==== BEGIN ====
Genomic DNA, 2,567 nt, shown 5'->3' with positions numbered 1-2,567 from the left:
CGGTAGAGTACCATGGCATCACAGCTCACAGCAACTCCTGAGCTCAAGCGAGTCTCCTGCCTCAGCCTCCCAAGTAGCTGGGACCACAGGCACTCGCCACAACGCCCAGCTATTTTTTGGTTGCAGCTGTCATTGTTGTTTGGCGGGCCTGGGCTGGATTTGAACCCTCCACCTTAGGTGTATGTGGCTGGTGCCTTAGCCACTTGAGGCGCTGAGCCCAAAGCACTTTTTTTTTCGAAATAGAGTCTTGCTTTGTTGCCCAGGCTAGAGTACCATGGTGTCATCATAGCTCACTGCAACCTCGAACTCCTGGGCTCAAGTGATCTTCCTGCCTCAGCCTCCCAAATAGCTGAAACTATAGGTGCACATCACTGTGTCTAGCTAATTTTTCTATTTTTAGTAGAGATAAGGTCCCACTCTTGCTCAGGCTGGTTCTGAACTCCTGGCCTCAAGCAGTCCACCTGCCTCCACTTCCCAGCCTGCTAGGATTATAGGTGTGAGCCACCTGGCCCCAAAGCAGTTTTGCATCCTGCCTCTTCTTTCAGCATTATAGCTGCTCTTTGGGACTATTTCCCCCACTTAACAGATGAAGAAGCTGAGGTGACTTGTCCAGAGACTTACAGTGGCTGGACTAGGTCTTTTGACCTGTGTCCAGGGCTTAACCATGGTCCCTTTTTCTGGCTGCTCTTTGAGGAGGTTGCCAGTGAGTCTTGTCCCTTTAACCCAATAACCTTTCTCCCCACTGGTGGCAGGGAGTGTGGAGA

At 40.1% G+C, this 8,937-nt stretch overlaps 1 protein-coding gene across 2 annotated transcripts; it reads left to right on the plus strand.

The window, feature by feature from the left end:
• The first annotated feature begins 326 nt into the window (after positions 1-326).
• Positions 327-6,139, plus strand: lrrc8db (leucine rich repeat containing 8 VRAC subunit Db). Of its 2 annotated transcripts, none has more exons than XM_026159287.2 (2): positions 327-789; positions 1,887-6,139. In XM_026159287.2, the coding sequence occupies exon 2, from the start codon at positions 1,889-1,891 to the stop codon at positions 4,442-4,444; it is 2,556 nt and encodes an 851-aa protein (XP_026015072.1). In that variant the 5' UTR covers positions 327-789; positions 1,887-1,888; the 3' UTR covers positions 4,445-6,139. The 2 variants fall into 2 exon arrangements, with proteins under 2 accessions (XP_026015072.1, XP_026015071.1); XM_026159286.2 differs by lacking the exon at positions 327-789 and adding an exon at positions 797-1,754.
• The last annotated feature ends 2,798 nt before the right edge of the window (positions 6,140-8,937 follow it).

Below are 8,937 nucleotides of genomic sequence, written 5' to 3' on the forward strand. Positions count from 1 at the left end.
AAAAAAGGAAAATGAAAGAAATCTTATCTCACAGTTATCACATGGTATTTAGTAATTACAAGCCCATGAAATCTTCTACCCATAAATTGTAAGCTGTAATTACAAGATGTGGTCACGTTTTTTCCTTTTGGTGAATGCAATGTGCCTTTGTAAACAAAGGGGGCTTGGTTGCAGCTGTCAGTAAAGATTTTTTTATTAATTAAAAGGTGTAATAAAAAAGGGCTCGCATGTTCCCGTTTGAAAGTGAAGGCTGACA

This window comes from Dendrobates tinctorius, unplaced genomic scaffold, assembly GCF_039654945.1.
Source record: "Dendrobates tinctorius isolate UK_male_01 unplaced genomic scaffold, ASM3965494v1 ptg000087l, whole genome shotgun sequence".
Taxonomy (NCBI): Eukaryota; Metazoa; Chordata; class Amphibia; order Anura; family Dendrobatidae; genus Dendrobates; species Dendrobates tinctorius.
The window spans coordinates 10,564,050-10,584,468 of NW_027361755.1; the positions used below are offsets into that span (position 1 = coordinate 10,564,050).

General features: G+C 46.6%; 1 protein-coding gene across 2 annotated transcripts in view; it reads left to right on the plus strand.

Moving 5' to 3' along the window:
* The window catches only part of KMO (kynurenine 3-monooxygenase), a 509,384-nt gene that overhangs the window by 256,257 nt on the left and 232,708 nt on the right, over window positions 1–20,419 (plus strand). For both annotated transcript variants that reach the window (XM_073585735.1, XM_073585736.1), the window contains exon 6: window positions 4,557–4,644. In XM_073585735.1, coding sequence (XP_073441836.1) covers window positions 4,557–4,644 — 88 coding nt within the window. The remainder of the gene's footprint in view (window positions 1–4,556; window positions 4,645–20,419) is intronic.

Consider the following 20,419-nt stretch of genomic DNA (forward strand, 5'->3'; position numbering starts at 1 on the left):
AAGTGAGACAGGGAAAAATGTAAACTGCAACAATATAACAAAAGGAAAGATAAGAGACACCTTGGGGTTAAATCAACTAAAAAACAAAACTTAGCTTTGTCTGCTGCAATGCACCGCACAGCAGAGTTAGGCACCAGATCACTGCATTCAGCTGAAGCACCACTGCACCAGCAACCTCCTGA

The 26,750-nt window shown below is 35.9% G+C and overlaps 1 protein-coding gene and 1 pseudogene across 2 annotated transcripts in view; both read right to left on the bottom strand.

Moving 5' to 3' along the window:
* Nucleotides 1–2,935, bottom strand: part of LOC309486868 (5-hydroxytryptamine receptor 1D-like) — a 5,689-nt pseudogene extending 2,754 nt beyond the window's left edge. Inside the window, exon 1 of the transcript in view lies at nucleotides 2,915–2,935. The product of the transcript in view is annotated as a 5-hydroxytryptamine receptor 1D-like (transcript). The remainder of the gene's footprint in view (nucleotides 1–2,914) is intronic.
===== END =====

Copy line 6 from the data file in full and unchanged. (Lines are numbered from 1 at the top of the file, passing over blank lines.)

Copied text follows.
• Positions 327-6,139, plus strand: lrrc8db (leucine rich repeat containing 8 VRAC subunit Db). Of its 2 annotated transcripts, none has more exons than XM_026159287.2 (2): positions 327-789; positions 1,887-6,139. In XM_026159287.2, the coding sequence occupies exon 2, from the start codon at positions 1,889-1,891 to the stop codon at positions 4,442-4,444; it is 2,556 nt and encodes an 851-aa protein (XP_026015072.1). In that variant the 5' UTR covers positions 327-789; positions 1,887-1,888; the 3' UTR covers positions 4,445-6,139. The 2 variants fall into 2 exon arrangements, with proteins under 2 accessions (XP_026015072.1, XP_026015071.1); XM_026159286.2 differs by lacking the exon at positions 327-789 and adding an exon at positions 797-1,754.